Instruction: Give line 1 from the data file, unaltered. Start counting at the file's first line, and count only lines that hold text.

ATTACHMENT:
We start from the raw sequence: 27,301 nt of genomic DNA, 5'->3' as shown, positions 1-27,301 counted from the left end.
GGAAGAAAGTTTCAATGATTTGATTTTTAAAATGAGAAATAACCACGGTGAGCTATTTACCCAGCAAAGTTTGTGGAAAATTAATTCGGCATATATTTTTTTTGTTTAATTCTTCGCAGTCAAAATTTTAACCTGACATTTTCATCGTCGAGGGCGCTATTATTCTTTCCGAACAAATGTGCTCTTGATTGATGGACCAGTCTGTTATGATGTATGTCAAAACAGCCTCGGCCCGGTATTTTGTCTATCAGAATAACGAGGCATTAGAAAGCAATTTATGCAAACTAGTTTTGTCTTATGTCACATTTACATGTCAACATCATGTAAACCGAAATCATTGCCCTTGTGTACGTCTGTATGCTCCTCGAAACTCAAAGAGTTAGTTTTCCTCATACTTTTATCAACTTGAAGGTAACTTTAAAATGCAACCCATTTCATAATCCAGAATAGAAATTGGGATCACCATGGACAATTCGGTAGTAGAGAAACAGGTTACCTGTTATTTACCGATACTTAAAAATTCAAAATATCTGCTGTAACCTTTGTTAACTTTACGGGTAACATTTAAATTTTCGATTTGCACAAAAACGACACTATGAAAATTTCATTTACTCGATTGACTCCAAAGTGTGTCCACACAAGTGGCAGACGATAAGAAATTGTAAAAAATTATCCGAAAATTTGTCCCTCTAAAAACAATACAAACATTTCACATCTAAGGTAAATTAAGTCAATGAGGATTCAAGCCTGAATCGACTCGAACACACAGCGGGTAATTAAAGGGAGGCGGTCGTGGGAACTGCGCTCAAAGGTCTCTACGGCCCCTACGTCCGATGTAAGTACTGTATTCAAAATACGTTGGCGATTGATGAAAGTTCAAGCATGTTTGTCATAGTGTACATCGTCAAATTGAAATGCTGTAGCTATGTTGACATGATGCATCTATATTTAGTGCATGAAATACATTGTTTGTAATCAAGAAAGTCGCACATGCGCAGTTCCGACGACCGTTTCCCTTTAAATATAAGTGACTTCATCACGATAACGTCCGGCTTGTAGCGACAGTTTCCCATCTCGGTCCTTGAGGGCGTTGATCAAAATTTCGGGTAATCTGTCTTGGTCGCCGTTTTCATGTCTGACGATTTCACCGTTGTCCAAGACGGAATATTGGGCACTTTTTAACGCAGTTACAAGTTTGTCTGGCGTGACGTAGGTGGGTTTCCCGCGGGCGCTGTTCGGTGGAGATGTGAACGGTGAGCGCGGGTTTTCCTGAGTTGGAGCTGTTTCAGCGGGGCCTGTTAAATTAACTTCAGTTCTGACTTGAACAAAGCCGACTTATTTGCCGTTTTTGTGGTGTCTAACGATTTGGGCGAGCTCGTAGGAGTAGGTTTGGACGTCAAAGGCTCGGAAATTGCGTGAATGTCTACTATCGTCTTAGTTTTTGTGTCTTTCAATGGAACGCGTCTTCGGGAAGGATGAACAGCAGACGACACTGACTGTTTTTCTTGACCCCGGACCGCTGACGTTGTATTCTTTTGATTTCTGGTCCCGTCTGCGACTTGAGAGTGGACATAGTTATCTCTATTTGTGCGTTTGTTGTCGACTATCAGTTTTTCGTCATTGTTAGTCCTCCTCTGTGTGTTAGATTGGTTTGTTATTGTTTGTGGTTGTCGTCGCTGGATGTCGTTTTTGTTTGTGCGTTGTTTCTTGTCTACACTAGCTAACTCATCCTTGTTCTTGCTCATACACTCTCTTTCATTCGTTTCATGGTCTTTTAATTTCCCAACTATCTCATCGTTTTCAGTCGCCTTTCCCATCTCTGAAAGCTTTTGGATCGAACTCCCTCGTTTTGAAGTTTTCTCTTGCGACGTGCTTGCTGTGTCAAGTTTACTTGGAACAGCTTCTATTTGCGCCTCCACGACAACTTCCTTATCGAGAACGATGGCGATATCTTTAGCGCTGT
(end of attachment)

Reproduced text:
We start from the raw sequence: 27,301 nt of genomic DNA, 5'->3' as shown, positions 1-27,301 counted from the left end.